- Title: Transplant patients among Americans eligible for third shot of COVID-19 vaccine
- Date: 14th August 2021
- Summary: SANTA FE SPRINGS, CALIFORNIA, UNITED STATES (FEBRUARY 2, 2021) (REUTERS) AN EMERGENCY MEDICAL TECHNICIAN (EMT) EXTRACTING VACCINE WITH SYRINGE EMT ADMINISTERING VACCINE TO MAN EMT EXTRACTING VACCINE
- Embargoed: 28th August 2021 03:15
- Keywords: CDC COVID-19 booster coronavirus immunocompromised transplant patients vaccines
- Location: LAKE COUNTY, ILLINOIS + ROCKVILLE & BOWIE, MARYLAND + INDIANAPOLIS, INDIANA + ATLANTA, GEORGIA + ARLINGTON, TEXAS + NEW YORK, NEW YORK + NORWOOD, MASSACHUSETTS + SANTA FE SPRINGS, CALIFORNIA, UNTED STATES
- City: LAKE COUNTY, ILLINOIS + ROCKVILLE & BOWIE, MARYLAND + INDIANAPOLIS, INDIANA + ATLANTA, GEORGIA + ARLINGTON, TEXAS + NEW YORK, NEW YORK + NORWOOD, MASSACHUSETTS + SANTA FE SPRINGS, CALIFORNIA, UNTED STATES
- Country: USA
- Topics: Health/Medicine,United States
- Reuters ID: LVA00CEQ47GP3
- Aspect Ratio: 16:9
- Story Text: The decision by U.S. regulators to authorize a third dose of COVID-19 vaccines for people with compromised immune systems should be good news for transplant patients like Sam Dey and Jerome Cummings, but both say they are cautious about the potential benefits of the so-called booster.
The U.S. Food and Drug Administration (FDA) amended its emergency use authorization for the Pfizer and Moderna vaccines on Thursday (August 12), paving the way for people who have had an organ transplant, or those with a similar level of weakened immune system, to get an extra dose of the same shot they have initially received.
On Friday (August 13) an advisory panel to the U.S. Centers for Disease Control and Prevention (CDC) voted to recommend the additional shots, allowing immunocompromised individuals to begin receiving the shots immediately.
But Sam Dey, a heart transplant recipient in Maryland who is an advocate for the transplant community, says the benefits of the third shot remain to be seen.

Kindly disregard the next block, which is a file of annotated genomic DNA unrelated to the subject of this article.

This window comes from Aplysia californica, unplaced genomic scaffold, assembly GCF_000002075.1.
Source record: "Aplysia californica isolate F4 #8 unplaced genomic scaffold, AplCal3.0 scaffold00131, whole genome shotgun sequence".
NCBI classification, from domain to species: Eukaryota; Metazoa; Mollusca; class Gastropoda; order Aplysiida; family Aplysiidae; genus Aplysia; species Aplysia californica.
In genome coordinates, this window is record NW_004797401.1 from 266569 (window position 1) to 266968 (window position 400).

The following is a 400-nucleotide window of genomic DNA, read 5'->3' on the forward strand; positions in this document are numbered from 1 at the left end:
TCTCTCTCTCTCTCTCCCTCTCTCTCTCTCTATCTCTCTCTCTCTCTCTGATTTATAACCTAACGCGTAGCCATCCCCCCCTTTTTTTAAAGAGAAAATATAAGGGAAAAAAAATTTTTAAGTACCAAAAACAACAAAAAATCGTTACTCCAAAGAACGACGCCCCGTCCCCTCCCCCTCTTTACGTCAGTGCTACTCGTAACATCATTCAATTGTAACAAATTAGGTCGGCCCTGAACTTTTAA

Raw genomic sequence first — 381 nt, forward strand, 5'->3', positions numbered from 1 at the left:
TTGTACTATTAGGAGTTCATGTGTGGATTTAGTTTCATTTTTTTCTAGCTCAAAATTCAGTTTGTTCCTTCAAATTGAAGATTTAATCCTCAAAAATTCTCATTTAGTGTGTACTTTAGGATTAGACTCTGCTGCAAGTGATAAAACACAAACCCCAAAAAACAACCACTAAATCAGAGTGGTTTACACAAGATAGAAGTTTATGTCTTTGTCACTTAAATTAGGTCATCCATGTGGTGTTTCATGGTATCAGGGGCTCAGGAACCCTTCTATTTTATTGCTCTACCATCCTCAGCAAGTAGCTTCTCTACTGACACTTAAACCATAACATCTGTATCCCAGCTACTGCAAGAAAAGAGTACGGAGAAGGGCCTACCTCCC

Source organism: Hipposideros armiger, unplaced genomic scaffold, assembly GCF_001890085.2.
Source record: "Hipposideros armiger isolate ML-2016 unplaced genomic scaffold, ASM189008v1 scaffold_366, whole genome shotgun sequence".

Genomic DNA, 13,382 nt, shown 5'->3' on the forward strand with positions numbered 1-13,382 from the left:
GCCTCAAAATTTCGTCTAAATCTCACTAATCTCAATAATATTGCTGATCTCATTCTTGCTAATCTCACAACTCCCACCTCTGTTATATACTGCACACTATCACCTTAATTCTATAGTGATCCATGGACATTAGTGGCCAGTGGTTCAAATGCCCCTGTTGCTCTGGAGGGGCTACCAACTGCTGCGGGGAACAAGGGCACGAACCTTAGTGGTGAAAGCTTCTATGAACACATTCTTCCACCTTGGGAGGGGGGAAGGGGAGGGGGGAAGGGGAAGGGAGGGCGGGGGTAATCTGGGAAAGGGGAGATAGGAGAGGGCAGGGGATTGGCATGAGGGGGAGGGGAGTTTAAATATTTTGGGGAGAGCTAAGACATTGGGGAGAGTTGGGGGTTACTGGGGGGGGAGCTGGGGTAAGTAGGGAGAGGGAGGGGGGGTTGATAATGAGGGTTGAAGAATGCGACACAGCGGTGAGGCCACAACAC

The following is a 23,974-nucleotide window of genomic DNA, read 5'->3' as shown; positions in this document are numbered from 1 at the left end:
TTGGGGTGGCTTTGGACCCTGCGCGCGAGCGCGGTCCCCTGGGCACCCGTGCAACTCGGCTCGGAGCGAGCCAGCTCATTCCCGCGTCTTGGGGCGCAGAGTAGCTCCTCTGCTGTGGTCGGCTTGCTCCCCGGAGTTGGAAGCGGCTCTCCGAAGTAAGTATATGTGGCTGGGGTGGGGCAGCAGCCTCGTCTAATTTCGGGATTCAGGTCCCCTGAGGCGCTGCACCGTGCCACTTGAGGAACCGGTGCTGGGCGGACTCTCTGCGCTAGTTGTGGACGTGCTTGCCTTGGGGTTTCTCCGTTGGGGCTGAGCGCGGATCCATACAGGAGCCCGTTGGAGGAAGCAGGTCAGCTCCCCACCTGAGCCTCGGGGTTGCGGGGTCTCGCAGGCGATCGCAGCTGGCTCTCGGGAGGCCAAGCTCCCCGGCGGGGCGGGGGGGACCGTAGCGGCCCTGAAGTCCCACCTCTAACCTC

Dey has been on immunosuppressants since his transplant six years ago in order to prevent his immune system from attacking the donor organ.
That means that, so far, like many other immunosuppressed individuals, the vaccine hasn't offered him protection from the still-raging pandemic.
"I have no choice, I am immunosuppressed and I have to live with this 'beast'. I call it the COVID Beast," Dey told Reuters on Friday. "Even though I'm fully vaccinated, I'm not producing a response."
There is growing concern about breakthrough infections in vulnerable populations in the United States as the country sees a huge spike in new infections from the contagious Delta variant of the coronavirus.
Dey, who will have to take immunosuppressants for the rest of his life, wants more information before deciding if he will take the third shot.
"It's still too early, I would say, personally speaking, to go ahead and run and get the third booster shot," he said. "It's a little concerning but in general it's a good thing, this approval."
Jerome Cummings had a double lung transplant in September 2020 after he developed a respiratory disease called hypersensitivity pneumatosis.
Cummings went through the trauma of both the disease and the transplant in the middle of the pandemic, and says he is extremely careful about taking precautions, such as masking, making sure those around him are vaccinated and making sure he stays away from crowds.
Like Sam Dey, he has a few questions for his doctor before signing up for another dose of the vaccine: "Whether or not it's something that's going to help my immune system or affect my immune system in any way. Would it be a good idea for me to take it?" Cummings told Reuters.
Immunocompromised individuals such as transplant recipients and some cancer patients, makes up less than 3% of U.S. adults, Rochelle Walensky, director of the CDC, had said before the authorization.
(Production: Julio-Cesar Chavez; Ashraf Fahim)
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